Communists, observers report violations in Russian elections
MOSCOW (AP) – The leader of the Russian Communist Party, the country’s second-largest political party, alleges widespread violations during the election of a new national parliament in which his party is expected to largely win seats.
Communist Party leader Gennady Zyuganov said on Saturday – the second of three voting days in the elections – that the police and the National Election Commission must respond to reports of “a number of absolutely glaring facts”, including ballot box stuffing in several regions.
Election observation movement Golos and independent media also reported violations, including vote buying and lax measures for monitoring ballots at polling stations.
Central Election Commission chairwoman Ella Pamfilova said later on Saturday that more than 6,200 ballots had been spoiled in five regions for procedural violations and ballot stuffing.
The United Russia party, loyal to President Vladimir Putin, seems certain to retain its dominance in the State Duma, the lower house of parliament. Still, some projections suggest the party could lose its current two-thirds majority, which is enough to change the constitution. The Communists should recover most of the seats lost by United Russia.
Although the Communists generally support the Kremlin’s initiatives in parliament, winning seats would be a loss of face for United Russia. Communists are seen as potentially beneficiaries of the “smart vote” program promoted by jailed opposition leader Alexei Navalny and his team, which aims to undermine United Russia by advising voters which candidates are best placed to defeat the candidates of United Russia.
However, it is unclear how effective the program will be after Apple and Google remove smart voting apps from their stores under pressure from the Kremlin. Authorities previously blocked access to its website. Navalny’s organizations have been declared extremists, barring anyone associated with them from standing for election, thereby eliminating top opposition candidates from the election.
In St. Petersburg, voter Pavel Ivanov said he had access to the service and followed his advice to vote for a small party that “does not fully match my preferences but (will present) some opposition to the ruling party. “.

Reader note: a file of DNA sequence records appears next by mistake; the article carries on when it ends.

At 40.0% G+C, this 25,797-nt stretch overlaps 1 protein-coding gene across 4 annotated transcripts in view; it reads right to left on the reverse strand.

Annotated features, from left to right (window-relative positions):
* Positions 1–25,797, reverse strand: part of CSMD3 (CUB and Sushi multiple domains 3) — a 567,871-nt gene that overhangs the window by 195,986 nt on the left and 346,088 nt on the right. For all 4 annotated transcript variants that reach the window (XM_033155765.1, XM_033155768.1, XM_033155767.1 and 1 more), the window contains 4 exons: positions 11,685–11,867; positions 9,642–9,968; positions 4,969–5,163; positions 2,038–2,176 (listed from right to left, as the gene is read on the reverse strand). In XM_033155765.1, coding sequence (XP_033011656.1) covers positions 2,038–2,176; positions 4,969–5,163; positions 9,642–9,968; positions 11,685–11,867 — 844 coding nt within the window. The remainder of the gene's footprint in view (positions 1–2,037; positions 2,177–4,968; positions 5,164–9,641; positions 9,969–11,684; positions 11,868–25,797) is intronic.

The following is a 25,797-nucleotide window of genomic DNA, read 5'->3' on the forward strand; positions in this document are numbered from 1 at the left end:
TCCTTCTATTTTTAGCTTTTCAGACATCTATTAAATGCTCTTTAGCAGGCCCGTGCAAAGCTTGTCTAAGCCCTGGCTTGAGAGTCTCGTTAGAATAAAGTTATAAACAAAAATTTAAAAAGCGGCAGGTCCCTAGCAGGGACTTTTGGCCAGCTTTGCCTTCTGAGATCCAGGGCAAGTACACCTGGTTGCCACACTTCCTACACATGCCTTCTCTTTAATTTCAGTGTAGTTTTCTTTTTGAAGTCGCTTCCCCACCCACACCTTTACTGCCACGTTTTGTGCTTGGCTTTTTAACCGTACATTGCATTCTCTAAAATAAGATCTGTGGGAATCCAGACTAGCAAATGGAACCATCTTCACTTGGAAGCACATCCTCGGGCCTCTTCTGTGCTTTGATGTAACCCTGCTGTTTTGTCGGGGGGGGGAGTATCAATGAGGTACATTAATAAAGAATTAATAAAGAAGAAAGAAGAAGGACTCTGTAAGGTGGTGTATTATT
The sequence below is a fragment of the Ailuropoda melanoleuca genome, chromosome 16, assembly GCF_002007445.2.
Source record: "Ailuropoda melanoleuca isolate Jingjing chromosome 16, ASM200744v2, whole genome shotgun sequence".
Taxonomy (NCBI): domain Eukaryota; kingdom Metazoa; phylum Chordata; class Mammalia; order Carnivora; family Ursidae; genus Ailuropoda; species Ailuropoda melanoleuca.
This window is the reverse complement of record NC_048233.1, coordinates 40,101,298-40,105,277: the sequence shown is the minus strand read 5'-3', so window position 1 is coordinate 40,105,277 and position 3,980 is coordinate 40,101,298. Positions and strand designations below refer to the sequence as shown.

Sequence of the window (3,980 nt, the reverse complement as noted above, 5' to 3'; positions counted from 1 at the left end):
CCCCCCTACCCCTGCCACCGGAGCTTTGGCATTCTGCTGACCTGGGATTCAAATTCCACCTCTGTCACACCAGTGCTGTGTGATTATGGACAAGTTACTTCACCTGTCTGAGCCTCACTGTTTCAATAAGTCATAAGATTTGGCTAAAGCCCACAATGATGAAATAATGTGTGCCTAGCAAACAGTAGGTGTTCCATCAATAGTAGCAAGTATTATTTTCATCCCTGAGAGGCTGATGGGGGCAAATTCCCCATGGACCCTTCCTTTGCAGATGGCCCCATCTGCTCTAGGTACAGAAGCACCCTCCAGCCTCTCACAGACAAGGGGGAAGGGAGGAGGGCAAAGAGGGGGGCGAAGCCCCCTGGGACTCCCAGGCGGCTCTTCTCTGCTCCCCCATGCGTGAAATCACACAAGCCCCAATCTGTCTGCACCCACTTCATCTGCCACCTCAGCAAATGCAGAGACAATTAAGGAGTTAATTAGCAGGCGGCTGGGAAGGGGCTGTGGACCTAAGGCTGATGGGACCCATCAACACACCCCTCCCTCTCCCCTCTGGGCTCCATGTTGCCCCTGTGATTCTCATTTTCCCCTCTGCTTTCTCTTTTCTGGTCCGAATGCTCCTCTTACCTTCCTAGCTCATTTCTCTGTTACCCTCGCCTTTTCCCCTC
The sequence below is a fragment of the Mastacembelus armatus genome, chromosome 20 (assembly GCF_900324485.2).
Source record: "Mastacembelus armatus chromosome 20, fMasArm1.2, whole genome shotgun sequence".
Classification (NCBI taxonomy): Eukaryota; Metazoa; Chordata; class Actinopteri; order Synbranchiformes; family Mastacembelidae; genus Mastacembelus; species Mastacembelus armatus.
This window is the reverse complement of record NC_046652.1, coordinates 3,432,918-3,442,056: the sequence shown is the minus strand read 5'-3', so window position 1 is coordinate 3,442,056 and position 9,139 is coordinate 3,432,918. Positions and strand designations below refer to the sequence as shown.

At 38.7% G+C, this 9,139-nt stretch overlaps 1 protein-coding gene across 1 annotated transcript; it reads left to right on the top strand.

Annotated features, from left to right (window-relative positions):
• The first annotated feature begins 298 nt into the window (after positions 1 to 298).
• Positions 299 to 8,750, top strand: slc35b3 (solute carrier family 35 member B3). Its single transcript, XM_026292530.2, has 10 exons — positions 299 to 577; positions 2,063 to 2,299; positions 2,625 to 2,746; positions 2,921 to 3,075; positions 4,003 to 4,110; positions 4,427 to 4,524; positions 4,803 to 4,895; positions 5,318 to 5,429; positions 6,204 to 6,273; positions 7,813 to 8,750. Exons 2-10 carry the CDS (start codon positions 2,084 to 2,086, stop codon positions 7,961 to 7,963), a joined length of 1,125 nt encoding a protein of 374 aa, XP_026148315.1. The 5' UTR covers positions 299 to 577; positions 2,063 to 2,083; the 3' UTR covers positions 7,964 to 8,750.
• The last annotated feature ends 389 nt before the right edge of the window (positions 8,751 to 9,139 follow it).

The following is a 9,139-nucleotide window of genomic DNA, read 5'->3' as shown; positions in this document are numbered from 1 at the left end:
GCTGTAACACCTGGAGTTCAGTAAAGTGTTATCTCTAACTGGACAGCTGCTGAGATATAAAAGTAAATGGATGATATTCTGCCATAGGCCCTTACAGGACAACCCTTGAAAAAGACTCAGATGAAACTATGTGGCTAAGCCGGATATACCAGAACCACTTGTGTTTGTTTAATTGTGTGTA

Zyuganov said the party had documented at least 44 incidents of voting violations and that the Communists had asked for permission to hold protests next week after voting ended on Sunday.
On Saturday, the Znak news site said that a resident of the Moscow region was offering 1,000 rubles ($ 15) to people who voted for United Russia. The post said it called the man, who said payment would come if the caller provided proof of his vote through a messaging app.
The Golos movement cited reports from its observers and local media of a series of apparent violations, including ballots stored overnight in a cabinet with a broken door and envelopes to store ballot counts. vote appearing to have been opened and then closed.
On the first day of voting on Friday, unexpected queues formed at some polling stations, and independent media suggested this could show state institutions and businesses forcing employees to vote.
But despite these lines, the overall turnout appeared to be rambling. Pamfilova, the head of the electoral commission, said about 25% of the electorate voted by 3 p.m. on Saturday, about halfway through the ballot.
Some voters participated, but with little sense of involvement.
“I vote every year. What happens at the end is not up to us, nothing is up to us, ”Nikolai Martemyanov, a resident of the Siberian village of Desyatove, told The Associated Press.
St. Petersburg media reported on Friday suspected cases of “carousel voting,” in which voters cast their ballots at multiple polling stations. A PA video journalist saw the same voters, who are said to be students of military schools, at two different polling stations; one of them said that the group had initially taken the wrong polling station.
A member of the Russian Local Election Commission posted a video in which a man appeared to have attempted to vote several times and then was confronted by a poll worker. The man in the video said he got his ballots at a subway station.
Irina Titova in St. Petersburg and Yulya Alekseeva in Desyatovo contributed to this story.